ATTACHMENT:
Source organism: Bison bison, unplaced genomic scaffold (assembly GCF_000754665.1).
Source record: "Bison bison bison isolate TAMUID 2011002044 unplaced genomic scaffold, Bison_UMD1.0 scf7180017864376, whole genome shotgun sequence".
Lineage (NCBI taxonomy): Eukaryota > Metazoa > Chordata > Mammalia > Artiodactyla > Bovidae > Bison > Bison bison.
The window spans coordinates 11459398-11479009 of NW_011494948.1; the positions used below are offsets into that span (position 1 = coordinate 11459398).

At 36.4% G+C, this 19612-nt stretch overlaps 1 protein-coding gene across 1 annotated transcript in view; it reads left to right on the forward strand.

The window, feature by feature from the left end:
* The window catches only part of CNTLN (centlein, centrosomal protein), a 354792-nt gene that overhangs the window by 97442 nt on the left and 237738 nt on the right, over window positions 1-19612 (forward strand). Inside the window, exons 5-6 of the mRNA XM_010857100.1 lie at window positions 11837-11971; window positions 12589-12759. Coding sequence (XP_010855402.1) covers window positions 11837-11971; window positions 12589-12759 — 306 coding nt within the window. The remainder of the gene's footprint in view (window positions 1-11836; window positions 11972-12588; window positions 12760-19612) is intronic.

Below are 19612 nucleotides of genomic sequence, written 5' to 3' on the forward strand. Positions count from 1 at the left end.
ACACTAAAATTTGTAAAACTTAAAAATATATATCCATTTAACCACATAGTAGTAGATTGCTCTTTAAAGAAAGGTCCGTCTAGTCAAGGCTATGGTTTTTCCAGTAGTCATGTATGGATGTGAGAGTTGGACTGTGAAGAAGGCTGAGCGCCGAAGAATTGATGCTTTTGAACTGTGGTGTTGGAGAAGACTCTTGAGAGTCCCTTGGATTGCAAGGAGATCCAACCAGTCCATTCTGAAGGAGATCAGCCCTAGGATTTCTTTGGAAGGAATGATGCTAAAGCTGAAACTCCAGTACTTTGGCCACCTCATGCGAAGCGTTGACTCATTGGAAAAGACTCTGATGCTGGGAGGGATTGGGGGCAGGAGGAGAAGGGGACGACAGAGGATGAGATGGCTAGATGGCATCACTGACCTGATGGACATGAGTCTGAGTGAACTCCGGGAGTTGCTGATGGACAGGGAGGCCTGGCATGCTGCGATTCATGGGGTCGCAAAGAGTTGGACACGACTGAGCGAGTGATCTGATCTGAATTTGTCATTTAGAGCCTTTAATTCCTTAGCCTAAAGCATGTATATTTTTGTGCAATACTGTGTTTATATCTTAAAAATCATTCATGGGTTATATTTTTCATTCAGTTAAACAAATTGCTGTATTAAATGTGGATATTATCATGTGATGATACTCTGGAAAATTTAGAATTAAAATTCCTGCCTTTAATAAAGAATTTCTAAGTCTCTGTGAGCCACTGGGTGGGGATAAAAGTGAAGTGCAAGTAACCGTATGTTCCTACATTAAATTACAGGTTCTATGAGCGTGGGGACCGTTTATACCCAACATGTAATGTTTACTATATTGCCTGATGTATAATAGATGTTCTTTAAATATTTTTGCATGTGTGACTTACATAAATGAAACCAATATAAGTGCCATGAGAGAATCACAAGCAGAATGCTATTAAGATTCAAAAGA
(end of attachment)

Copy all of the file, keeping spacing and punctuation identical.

Source organism: Bison bison, unplaced genomic scaffold (assembly GCF_000754665.1).
Source record: "Bison bison bison isolate TAMUID 2011002044 unplaced genomic scaffold, Bison_UMD1.0 scf7180017864376, whole genome shotgun sequence".
Lineage (NCBI taxonomy): Eukaryota > Metazoa > Chordata > Mammalia > Artiodactyla > Bovidae > Bison > Bison bison.
The window spans coordinates 11459398-11479009 of NW_011494948.1; the positions used below are offsets into that span (position 1 = coordinate 11459398).

At 36.4% G+C, this 19612-nt stretch overlaps 1 protein-coding gene across 1 annotated transcript in view; it reads left to right on the forward strand.

The window, feature by feature from the left end:
* The window catches only part of CNTLN (centlein, centrosomal protein), a 354792-nt gene that overhangs the window by 97442 nt on the left and 237738 nt on the right, over window positions 1-19612 (forward strand). Inside the window, exons 5-6 of the mRNA XM_010857100.1 lie at window positions 11837-11971; window positions 12589-12759. Coding sequence (XP_010855402.1) covers window positions 11837-11971; window positions 12589-12759 — 306 coding nt within the window. The remainder of the gene's footprint in view (window positions 1-11836; window positions 11972-12588; window positions 12760-19612) is intronic.

Below are 19612 nucleotides of genomic sequence, written 5' to 3' on the forward strand. Positions count from 1 at the left end.
ACACTAAAATTTGTAAAACTTAAAAATATATATCCATTTAACCACATAGTAGTAGATTGCTCTTTAAAGAAAGGTCCGTCTAGTCAAGGCTATGGTTTTTCCAGTAGTCATGTATGGATGTGAGAGTTGGACTGTGAAGAAGGCTGAGCGCCGAAGAATTGATGCTTTTGAACTGTGGTGTTGGAGAAGACTCTTGAGAGTCCCTTGGATTGCAAGGAGATCCAACCAGTCCATTCTGAAGGAGATCAGCCCTAGGATTTCTTTGGAAGGAATGATGCTAAAGCTGAAACTCCAGTACTTTGGCCACCTCATGCGAAGCGTTGACTCATTGGAAAAGACTCTGATGCTGGGAGGGATTGGGGGCAGGAGGAGAAGGGGACGACAGAGGATGAGATGGCTAGATGGCATCACTGACCTGATGGACATGAGTCTGAGTGAACTCCGGGAGTTGCTGATGGACAGGGAGGCCTGGCATGCTGCGATTCATGGGGTCGCAAAGAGTTGGACACGACTGAGCGAGTGATCTGATCTGAATTTGTCATTTAGAGCCTTTAATTCCTTAGCCTAAAGCATGTATATTTTTGTGCAATACTGTGTTTATATCTTAAAAATCATTCATGGGTTATATTTTTCATTCAGTTAAACAAATTGCTGTATTAAATGTGGATATTATCATGTGATGATACTCTGGAAAATTTAGAATTAAAATTCCTGCCTTTAATAAAGAATTTCTAAGTCTCTGTGAGCCACTGGGTGGGGATAAAAGTGAAGTGCAAGTAACCGTATGTTCCTACATTAAATTACAGGTTCTATGAGCGTGGGGACCGTTTATACCCAACATGTAATGTTTACTATATTGCCTGATGTATAATAGATGTTCTTTAAATATTTTTGCATGTGTGACTTACATAAATGAAACCAATATAAGTGCCATGAGAGAATCACAAGCAGAATGCTATTAAGATTCAAAAGA